Sunday, 11 October 2015

Throwing in the muslin

"Oh. Well that's a shame." The health visitor sucked her teeth with a look of matronly disappointment as she noted down my confession in the red book.  I winced inwardly, telling myself that it could have been a lot worse.

I had desperately wanted to breastfeed, and always assumed it was a foregone conclusion.  Antenatal classes talked about it as the most important thing you could do for your baby, and questions were breezily batted away.  Low milk supply?  Exceptionally rare.  Latching problems? Always surmountable.  We were sold an idealistic vision of all of our babies arriving bright and alert and knowing exactly what they needed to do to relieve their hunger.

Unfortunately this wasn't my reality.  When my daughter arrived she was three weeks early, a pound lighter than she should have been and soon to develop jaundice, while her mother was exhausted, drugged up and physically and emotionally raw after an emergency c section.  That blissful postnatal feed didn't happen, and I watched, frustrated and immobile, as a nurse bundled her away to administer Aptamil.

By the end of a five-day hospital stay, despite the amazing support from the hospital staff, we'd got nowhere.  I'd watched as my tiny, scarlet daughter, bawling with hunger, had been trussed up, flipped and flung at me during fruitless attempts to get her to latch.  On day three, when my milk came in, excitement quickly evaporated when using a breast pump for over an hour had resulted in a pitiful dribble of milk that could only be given to her by oral syringe.

In the weeks that followed, my husband and I did everything we could to build on the minimal progress already made.  We became regulars at breastfeeding clinics, invested in all the lactatory paraphernalia they recommended, from pumps to shields to fenugreek tea.  I hit my lowest ebb when half an hour hooked up to a breast pump under the supervision of a lactation consultant and health visitor produced no milk, sending me weeping back to my husband and baby.

Feeds were fraught and prolonged: latching attempts, feeding dwindling amounts of expressed milk followed by Aptamil, more expressing and an inevitable sterilising marathon before the next feed came round.  I found myself increasingly distressed and desperate to put my daughter down as soon as possible after each feed so that I could find the time to express, usually no more than 15 ml a time.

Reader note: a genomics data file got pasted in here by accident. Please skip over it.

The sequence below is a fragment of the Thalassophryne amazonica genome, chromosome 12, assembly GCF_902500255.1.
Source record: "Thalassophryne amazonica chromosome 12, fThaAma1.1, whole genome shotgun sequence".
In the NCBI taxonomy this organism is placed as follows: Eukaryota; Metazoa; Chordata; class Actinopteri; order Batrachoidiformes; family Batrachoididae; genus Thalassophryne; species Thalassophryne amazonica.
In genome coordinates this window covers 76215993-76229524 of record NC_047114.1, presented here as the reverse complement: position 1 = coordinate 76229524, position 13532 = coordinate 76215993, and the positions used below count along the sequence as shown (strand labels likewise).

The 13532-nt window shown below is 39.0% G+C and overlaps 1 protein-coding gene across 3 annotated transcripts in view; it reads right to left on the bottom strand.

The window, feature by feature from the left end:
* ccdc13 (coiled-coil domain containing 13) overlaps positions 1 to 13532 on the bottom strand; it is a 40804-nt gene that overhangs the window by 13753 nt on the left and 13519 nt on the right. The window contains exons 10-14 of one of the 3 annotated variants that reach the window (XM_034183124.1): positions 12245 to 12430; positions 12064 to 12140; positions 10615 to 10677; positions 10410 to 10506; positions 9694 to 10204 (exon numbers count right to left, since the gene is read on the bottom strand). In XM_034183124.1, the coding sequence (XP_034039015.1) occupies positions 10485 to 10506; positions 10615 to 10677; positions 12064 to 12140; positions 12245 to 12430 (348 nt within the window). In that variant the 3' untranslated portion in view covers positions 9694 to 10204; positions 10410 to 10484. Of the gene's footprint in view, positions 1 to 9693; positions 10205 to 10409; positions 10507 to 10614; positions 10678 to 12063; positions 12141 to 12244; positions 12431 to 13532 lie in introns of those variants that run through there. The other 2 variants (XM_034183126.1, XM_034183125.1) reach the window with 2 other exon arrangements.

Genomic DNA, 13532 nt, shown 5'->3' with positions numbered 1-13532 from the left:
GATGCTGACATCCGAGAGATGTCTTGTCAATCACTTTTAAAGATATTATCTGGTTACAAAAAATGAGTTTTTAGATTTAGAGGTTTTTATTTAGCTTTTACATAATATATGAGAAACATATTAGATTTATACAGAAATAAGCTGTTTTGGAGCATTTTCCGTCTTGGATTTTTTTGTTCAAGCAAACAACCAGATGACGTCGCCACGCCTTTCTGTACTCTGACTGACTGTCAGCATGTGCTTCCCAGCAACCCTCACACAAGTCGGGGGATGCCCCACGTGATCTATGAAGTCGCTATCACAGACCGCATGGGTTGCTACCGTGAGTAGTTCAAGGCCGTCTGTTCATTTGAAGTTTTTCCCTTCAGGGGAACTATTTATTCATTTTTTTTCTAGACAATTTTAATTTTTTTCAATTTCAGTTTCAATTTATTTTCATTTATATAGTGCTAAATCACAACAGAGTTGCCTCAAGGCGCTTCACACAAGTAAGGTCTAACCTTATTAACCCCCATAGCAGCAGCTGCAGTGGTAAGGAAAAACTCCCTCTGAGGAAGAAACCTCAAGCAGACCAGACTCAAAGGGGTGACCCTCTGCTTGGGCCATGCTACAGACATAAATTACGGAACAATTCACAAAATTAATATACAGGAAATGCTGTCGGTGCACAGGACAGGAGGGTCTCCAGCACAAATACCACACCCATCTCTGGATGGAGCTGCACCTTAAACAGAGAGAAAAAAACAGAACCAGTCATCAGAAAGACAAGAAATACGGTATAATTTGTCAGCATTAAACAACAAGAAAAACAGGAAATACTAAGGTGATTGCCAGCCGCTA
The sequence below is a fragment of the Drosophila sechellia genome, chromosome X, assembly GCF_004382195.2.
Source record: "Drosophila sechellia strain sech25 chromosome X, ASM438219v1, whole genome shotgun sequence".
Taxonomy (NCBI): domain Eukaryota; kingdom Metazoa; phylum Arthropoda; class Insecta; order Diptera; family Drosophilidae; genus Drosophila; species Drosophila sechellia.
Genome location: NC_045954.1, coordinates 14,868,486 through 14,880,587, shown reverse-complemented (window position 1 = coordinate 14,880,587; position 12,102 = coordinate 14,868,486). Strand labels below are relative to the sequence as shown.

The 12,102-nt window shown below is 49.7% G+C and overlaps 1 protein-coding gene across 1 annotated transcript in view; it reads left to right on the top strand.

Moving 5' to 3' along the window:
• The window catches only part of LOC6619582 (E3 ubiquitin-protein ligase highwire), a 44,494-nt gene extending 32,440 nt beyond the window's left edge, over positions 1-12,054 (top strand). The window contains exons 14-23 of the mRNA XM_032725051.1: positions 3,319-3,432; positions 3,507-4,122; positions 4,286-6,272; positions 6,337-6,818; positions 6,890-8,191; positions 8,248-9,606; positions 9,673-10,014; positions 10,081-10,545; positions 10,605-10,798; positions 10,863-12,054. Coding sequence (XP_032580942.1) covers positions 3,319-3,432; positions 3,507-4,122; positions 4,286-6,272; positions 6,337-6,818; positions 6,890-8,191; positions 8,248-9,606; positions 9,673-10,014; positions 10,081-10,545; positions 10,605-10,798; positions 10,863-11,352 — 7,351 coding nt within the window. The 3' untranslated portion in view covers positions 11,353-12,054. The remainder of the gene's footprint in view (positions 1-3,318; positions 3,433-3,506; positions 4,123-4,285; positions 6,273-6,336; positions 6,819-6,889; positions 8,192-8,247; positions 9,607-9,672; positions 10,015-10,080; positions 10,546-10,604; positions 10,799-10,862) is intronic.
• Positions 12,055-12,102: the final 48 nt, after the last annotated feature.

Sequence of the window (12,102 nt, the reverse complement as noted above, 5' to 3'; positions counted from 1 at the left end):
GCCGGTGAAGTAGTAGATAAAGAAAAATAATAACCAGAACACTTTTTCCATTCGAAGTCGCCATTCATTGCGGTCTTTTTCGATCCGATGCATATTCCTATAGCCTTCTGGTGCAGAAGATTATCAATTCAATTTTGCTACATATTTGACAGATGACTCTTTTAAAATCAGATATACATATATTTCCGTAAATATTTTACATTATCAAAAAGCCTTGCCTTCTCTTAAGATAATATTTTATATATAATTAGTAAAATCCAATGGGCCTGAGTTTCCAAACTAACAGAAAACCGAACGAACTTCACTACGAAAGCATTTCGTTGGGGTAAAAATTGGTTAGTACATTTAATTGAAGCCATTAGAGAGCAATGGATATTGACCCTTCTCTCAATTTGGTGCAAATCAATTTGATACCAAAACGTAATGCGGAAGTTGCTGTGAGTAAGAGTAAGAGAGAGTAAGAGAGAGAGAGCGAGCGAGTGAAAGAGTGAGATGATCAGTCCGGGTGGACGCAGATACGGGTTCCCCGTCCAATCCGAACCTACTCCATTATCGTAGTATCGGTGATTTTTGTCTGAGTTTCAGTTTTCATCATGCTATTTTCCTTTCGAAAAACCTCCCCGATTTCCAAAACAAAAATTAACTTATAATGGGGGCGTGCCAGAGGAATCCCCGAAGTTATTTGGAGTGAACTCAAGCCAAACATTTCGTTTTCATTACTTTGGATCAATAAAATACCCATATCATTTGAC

Throughout all this, I was told by almost every health professional I saw that persevering would pay off, that eventually I would be able to dispense with formula feeding altogether.  A community midwife dismissed my questions about buying a bottle warmer with: 'Well you'll be exclusively breastfeeding soon so why waste your money?", even though our session had almost exclusively focused on my failure so far.  No-one addressed my concerns that, despite our best efforts, my milk supply wasn't going up, and probably 90 per cent of my daughter's intake on a good day was already formula.

It was only when I went to the six week check and was reassured by the GP that actually the well-being of mother and baby is paramount that I felt an immense weight lifted, and moved to exclusive formula feeding within a week.  Suddenly I didn't dread the moments when my daughter, fist in mouth, indicated she was hungry.  We settled into an easy routine of feeds at home and on the go, with plenty of time afterwards for cuddles and play rather than making friends with my breast pump instead of my baby.

I applaud those who breastfeed, and this article is by no means trying to pit that brigade against those who bottle it.  All I ask is that before people judge, they understand that many formula feeding mums have gone above and beyond in trying to breastfeed their baby before conceding that for whatever reason it isn't happening.  While health visitors et al are doing an admirable job in getting those that can to persevere and achieving some major successes, I feel that some fail to spot the signs that a mother, after weeks of trying, should be told that it might be ok to make the switch.  That, whether a baby feeds from a nipple or teat, all that really matters is that they're happy and healthy, and strongly bonded with a mother who is doing the best she can.

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